Young Scientist Success for Coláiste Chiaráin.
For the third consecutive year, Coláiste Chiaráin students have stood out in the BT Young Scientist Exhibition Awards ceremony in the RDS, Dublin which was held on Friday, January 13th.
With a total of four entries in the competition this year, our students walked away with three top prizes.
Seán O’Sullivan, a TY student, looked at “Investigating The Viability of Micro-Level Wind Generation” with his comprehensive project. Seán was awarded 3rd Place in the Individual Intermediate Technology category and was also the recipient of the Greencoat Renewables Technology Special Award.
Seán’s project undertook an investigation on the impact of rotor design and orientation on Micro-Level Wind Generation efficiency. In this research Seán researched, designed, and 3D Printed 16 wind turbine rotors, 4 Motor Housing Assemblies, and 2 Arduino Data Capture Boards, and undertook a total of seven experiments. Testing was undertaken in the wind Tunnel at the University of Limerick as well as varied outdoor wind conditions.
As a result of this investigation and analysis of various known turbine blade designs, Seán’s investigations highlighted a curved blade design that consistently outperformed all other categories of blades in both wind tunnel and outdoor conditions. This design performed on average 19% better than its nearest rival which was the traditional straight bladed rotor that we commonly see in domestic and commercial wind turbines.
Since April 2022 we have seen a 109% increase in average electricity costs. This current energy crisis means that options like domestic wind generation are now more attractive to homeowners and the payback time is effectively cut in half. Arising from Sean’s investigations, the use of a scimitar (curved) shaped blade can further increase the energy generated and therefore reduce payback time even more. It could also mean that smaller rotors could be used to generate the same levels of electricity as the blades that we currently see.
This is Seán’s second big win at the Young Scientist competition, having been a Junior Physical, Chemical and Mathematical Category winner and Irish Research Council Special Prize recipient in 2021 for his part in the project “Shining a Light on Covid 19 Cleaning Protocols”.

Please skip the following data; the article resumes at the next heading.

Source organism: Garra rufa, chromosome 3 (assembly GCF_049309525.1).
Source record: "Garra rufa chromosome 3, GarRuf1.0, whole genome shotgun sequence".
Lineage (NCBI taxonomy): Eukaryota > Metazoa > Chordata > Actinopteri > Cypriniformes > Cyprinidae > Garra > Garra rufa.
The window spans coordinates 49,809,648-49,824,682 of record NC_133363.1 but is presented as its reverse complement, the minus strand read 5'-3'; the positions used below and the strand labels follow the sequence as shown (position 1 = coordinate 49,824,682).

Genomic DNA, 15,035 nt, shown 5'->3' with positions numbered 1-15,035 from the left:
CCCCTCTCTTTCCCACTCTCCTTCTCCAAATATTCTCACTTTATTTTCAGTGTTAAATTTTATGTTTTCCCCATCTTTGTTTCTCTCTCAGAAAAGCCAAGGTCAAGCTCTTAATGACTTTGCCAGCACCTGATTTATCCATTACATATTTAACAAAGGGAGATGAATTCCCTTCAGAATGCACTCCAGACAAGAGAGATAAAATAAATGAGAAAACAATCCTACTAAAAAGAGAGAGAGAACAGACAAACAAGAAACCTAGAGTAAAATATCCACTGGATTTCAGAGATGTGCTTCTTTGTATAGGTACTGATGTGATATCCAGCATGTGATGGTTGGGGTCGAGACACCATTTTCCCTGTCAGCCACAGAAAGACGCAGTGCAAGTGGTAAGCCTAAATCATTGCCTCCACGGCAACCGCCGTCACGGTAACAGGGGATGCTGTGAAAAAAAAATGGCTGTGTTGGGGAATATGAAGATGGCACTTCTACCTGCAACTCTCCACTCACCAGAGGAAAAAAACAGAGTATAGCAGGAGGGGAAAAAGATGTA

Also prize winners on the evening were Aiden Osccar, Caitlin Quain and Katelyn Prior who were awarded a Display Award for their project, entitled, ‘ Wearable Device to Alert the user when UV index is high’. Through their research, the students noted that although skin cancer is the most common type of cancer in Ireland, over 50% of those surveyed don’t wear sunscreen, with those who did only reapplying every four hours. The device, which can be worn like a watch, sends a reminder every 2 hours to top up the sunscreen while also continuously monitoring the UV index.
Two further projects represented us at this prestigious competition with Matthew Furlong investigating “How to Make an Aircraft Invisible to Radar” and Emily Ceban researching “ Using a Plasma Ball to Teach about Electric & Magnetic Fields”.
“We are delighted to see our student’s work being recognised on the national stage. This year we had a total of four entries at the BTYSTE competition. All of our students undertook months of work, investigation and preparation and great credit is due for all their commitment and drive. In Coláiste Chiaráin we have a special interest in science and STEM areas, in that regard we are delighted to see the interest and enthusiasm of our students with their engagement in BTYSTE. Great credit is due to mentor teacher Ms. Edel Farrell for the work that she does in mentoring our students.
Congratulations to Seán on his excellent award in the Intermediate Category and to Aiden, Caitlin and Katelyn for their display award. Well done also to Emily and Matthew on their entries. Our students have been wonderful ambassadors for Coláiste Chiaráin and have done themselves proud, well done all!” Mr. O’Sullivan.